October 22, 2014

Hartzler wants more restrictions on travel to fight Ebola

The Department of Homeland Security has announced it will require all flights coming from countries in West Africa, where the Ebola outbreak continues, to go to one of five U.S. airports where enhanced screenings for the disease are being done.

Those airports are John F. Kennedy International in New York, Dulles in Washington, Newark in New Jersey, Hartsfield-Jackson in Atlanta, and the closest to Missouri; Chicago’s O’Hare International.

Several Republican members of Missouri’s congressional delegation had called for travel bans or restrictions in response to the outbreak.

Congresswoman Vicky Hartzler, after the announcement of the funneling of those flights today, issued a statement commending the Obama Administration for taking steps to keep Ebola from spreading in the U.S., but questioned whether more still needs to be done.

“Due to the large window in which an infected person could be symptom-free, I believe we must suspend the issuance of visas to individuals from those affected countries,” writes Hartzler. “We must do more to stop the spread of the virus in the United States and to protect American lives.

Senator Roy Blunt has also called for travel restrictions to fight Ebola, including during a segment on NBC’s Meet the Press.

MO Social Services responds to claim of ‘horrendous’ Medicaid service

State lawmakers want to know what the Department of Social Services is doing to answer the needs of people calling its Medicaid hotline, after hearing about one woman’s runaround.

Lawmakers responded to a report by ABC 17 news that a pregnant woman had been trying to get help from the Department since June. She says it repeatedly lost her paperwork and wouldn’t return her calls.

The chairwoman of the House Committee that focuses on the Department’s budget, Sue Allen, calls the situation “horrendous.”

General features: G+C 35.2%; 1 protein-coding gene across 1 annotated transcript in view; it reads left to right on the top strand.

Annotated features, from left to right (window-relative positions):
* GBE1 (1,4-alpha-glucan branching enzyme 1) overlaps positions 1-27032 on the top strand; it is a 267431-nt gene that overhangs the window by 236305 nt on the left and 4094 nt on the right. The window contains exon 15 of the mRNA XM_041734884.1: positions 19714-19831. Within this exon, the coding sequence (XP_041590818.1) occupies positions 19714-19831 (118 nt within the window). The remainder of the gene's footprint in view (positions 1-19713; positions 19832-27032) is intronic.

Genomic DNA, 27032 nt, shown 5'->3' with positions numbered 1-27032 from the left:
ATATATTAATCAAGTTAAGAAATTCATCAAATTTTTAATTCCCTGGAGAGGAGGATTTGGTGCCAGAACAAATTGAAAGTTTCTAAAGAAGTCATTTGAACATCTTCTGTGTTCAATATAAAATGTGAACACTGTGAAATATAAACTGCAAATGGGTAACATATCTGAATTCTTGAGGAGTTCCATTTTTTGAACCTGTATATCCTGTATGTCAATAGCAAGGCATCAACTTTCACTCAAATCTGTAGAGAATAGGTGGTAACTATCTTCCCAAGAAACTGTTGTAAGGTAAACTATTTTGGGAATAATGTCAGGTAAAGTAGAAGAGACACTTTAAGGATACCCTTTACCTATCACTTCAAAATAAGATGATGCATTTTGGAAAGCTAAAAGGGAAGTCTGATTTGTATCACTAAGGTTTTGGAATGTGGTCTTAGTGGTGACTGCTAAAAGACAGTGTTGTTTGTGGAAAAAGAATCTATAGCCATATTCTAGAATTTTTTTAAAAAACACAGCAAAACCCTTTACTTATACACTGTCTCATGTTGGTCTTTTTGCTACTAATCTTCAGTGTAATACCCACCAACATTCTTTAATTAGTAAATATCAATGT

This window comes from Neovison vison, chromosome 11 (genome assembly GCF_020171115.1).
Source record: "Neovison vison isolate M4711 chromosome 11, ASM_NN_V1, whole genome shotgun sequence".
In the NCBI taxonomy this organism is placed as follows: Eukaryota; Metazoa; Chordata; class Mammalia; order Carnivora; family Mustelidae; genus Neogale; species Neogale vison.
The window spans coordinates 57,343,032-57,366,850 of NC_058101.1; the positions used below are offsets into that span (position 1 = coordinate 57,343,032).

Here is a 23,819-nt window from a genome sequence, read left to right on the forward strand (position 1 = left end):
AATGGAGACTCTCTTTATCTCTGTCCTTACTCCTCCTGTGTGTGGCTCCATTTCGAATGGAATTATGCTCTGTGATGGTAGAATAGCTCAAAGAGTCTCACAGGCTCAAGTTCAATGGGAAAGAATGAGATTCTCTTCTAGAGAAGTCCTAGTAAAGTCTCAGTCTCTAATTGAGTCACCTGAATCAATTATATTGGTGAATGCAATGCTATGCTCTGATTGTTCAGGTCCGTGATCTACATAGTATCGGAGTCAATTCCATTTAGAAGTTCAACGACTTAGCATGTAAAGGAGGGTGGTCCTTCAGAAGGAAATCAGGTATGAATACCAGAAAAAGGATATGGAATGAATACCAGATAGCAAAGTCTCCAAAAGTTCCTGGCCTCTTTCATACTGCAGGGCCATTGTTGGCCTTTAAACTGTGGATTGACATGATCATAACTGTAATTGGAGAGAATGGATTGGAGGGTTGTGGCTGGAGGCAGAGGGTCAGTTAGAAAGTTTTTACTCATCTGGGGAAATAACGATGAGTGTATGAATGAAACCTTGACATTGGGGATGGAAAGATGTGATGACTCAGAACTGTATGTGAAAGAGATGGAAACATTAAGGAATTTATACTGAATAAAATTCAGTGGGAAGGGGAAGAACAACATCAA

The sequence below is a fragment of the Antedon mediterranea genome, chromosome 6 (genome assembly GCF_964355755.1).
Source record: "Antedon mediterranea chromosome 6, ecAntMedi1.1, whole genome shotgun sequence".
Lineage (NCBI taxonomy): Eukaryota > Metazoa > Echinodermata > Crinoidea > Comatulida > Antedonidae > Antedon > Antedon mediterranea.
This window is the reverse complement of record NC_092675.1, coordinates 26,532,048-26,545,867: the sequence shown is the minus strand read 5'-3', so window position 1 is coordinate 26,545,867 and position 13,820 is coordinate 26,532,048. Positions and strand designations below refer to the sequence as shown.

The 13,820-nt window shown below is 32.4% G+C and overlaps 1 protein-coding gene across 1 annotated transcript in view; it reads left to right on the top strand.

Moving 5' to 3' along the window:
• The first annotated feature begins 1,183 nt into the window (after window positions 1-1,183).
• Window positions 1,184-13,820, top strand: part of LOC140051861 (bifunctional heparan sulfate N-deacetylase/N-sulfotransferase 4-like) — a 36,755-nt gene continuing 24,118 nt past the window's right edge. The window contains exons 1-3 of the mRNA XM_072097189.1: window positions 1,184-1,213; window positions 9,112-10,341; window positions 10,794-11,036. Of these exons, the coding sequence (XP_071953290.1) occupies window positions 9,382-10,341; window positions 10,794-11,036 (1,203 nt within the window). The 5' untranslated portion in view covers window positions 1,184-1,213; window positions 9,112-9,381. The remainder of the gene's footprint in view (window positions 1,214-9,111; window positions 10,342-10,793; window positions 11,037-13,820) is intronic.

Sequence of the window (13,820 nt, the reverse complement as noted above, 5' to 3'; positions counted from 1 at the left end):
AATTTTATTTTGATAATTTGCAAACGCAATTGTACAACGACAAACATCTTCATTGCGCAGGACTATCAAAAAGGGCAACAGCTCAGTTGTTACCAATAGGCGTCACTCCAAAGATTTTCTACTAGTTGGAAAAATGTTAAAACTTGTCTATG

“It’s not just that one person because we know if one person is having a problem, there are many people having the same or similar problems,” says Allen.

Family Support Division Director Alyson Campbell admits to the committee her division isn’t getting the job done, but says an effort to fix the problem is still getting up to speed.

“It’s been in place now three weeks, and so when we first implemented it we didn’t know the capacity of the staffing that we would need,” says Campbell.

The Department says thirty percent of its callers are having their needs met, which Campbell acknowledges is too low. She says staff are being reassigned to taking calls and other changes are being made to improve that percentage, but Allen says the situation remains frustrating.

“In a company, in a private business, people would be gone,” observes Allen.

She says she’ll be watching for progress.

Missouri Sen. Blunt talks handling of Ebola, halting travel (VIDE0)

Senator Roy Blunt (R-MO) says Ebola is enough cause for concern to stop people from coming into this country from areas where its outbreak continues.

Blunt, speaking Sunday on NBC’s Meet the Press, says travel visas for passengers trying to enter the U.S. from Ebola-stricken countries should be temporarily suspended.

“I’d suspend those visas until we have this under better control and have a sense that the carriers they are using are monitoring this in a better way than they have been up ’til now,” says Blunt.

He says Americans feel less safe than they did a month ago after questions were raised about how hospital workers are protected and trained to handle disease outbreaks.